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A Guide to Sewage Treatment Plants

Author: John Hinds
by John Hinds
Posted: Jun 08, 2019

How a sewage treatment plant works

The process of a working sewage treatment plant is quite similar on the surface to the way a septic tank works, however the sewage treatment plant involves the incorporation of some extra mechanical components providing some additional processes whose job it is to break down solids, yielding a cleaner and greener effluent.

The way a sewage treatment plant works is as follows. Waste from the connected properties is directed into a primary settlement tanks, wherein waste flows into the biozone chamber. Inside this chamber the pump aerates the waste, encouraging the "good" bacteria to digest the organic matter. This is how it is purified. Upon leaving the final chamber, which is commonly referred to as the humus chamber (sorry if you’re eating hummus and pita bread right now), the effluent is now usually 95% clean and ready to be discharged into local watercourses, land drainage systems and ditches.

New legislation

The Environment Agency has created new general binding rules concerning septic tanks. If you are in charge of one that discharges directly to surface water (ditches or rivers etc.) then it must be upgraded to a full sewage treatment plant by 1st Jan 2020.

The options are as follows:

You can connect to the mains sewer – where applicable

You may install a drainage field (also known as an infiltration system) so the septic tank can discharge to ground instead of surface water

Or, ideally you should replace your septic tank with a small, independent sewage treatment plant

If you are in charge of a sewage treatment plant then you should be aware of some little titbits of advice…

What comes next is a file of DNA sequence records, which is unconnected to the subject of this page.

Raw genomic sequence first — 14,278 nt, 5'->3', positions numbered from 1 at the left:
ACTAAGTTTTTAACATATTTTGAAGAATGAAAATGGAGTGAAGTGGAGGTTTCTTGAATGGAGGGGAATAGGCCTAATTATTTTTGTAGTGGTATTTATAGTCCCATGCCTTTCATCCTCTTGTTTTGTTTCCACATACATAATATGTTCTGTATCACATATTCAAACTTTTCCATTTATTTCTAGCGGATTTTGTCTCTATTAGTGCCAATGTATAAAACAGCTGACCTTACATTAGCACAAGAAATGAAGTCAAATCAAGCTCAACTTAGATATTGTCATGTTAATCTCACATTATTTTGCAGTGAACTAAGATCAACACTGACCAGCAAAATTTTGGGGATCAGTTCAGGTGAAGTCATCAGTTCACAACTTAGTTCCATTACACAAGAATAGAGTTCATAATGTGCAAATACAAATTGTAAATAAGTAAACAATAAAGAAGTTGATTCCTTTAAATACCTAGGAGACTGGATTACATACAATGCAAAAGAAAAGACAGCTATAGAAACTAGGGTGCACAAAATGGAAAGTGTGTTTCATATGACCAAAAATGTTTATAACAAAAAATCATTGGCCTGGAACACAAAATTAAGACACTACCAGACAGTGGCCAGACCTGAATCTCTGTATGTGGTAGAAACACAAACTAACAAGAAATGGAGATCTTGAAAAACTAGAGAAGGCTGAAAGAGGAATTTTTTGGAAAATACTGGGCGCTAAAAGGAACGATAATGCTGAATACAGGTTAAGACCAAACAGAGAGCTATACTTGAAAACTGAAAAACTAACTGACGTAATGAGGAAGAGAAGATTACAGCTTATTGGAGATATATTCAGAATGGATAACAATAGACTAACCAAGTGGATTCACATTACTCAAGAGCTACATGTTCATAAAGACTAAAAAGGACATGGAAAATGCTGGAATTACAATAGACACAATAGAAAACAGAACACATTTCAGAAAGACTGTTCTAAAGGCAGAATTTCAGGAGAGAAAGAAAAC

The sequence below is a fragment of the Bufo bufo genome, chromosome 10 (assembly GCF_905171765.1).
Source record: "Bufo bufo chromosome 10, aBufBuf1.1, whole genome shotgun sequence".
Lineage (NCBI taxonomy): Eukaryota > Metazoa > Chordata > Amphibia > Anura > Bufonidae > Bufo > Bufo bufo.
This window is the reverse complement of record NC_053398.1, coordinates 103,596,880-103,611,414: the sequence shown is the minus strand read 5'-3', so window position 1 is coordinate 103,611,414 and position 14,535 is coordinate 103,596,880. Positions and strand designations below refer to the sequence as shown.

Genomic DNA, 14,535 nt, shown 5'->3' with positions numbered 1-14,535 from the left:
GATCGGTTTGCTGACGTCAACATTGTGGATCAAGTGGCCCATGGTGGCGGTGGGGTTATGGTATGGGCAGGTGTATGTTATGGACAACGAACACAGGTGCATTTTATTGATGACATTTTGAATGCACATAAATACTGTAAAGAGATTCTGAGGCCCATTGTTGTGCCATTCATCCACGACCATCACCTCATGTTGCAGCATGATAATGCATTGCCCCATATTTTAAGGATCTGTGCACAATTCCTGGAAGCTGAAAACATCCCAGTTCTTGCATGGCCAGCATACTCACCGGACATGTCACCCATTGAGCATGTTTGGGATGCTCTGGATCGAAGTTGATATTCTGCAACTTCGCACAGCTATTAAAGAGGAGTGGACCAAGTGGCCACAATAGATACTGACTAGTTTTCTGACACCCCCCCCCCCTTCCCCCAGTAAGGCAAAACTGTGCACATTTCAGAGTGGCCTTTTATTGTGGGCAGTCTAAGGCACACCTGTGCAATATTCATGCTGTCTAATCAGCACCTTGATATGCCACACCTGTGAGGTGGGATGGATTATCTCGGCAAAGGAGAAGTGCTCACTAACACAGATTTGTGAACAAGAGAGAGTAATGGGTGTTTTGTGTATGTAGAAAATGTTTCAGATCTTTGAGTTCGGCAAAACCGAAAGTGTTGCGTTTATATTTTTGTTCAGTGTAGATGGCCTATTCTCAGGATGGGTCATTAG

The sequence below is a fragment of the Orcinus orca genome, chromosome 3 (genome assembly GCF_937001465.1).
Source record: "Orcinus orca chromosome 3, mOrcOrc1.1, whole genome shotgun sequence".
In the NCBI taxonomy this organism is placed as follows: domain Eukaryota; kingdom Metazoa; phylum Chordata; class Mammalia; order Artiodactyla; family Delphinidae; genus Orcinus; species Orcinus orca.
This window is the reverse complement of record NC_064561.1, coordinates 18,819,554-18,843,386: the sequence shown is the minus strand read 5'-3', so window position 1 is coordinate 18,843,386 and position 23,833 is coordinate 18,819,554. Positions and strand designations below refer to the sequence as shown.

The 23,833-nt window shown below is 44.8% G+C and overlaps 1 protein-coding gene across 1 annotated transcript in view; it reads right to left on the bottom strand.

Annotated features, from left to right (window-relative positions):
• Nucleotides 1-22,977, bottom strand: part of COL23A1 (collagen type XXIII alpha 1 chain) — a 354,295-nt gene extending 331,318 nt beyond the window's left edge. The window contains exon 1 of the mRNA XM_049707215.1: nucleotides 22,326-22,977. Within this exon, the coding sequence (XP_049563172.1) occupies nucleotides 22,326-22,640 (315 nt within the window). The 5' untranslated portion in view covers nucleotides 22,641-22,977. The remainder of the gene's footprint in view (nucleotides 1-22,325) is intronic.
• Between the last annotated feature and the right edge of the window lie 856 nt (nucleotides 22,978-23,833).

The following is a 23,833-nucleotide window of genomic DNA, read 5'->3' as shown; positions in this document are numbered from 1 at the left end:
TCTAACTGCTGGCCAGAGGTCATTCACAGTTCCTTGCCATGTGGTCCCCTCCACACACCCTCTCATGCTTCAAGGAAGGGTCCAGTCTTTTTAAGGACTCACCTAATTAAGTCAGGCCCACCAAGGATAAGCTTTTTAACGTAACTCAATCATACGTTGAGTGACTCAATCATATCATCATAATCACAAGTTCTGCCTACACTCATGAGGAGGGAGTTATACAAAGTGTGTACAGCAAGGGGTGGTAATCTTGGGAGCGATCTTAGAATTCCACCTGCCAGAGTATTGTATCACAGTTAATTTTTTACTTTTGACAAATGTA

Inside the property you should use biologically friendly cleaning products

Make sure no medicines, harsh chemicals or other such products enter the system as they can stop the good bacteria from working as efficiently

Make sure you have the tank de-sludged every year to prevent excessive build-up

Beware that too much bleach or biological cleaning agents can also stop the good bacteria from flourishing

The key distinction between septic tanks and sewage treatment systems

Septic tanks rely entirely on anaerobic bacteria digestion, which yields lots of carbon dioxide and methane, which leads to unpleasant smells. Instead, sewage treatment plants use aerobic processes by forcing oxygen into the system. In this manner, aerobic bacteria digest the sewage, yielding carbon dioxide, water and biomass.

The aerobic process in a sewage treatment plant is much more efficient, it works quicker and yields a higher quality effluent.

Unlike a septic tank, the outfall of a sewage treatment plant can be legally discharged to surface waters.

Buying a sewage treatment plant

If you are thinking of purchasing and installing a sewage treatment plant you will need a comprehensive site visit from a professional company to assess your needs. Depending on the size and scale of the plant needed you could be looking at costs anywhere between £1500 and £8000 for purchase and installation of the plant. Shop around and use a reputable company preferably one that has great online reviews.

About the Author

I am a professional writer providing content for various customers.

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Author: John Hinds
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John Hinds

Member since: Jul 29, 2018
Published articles: 45

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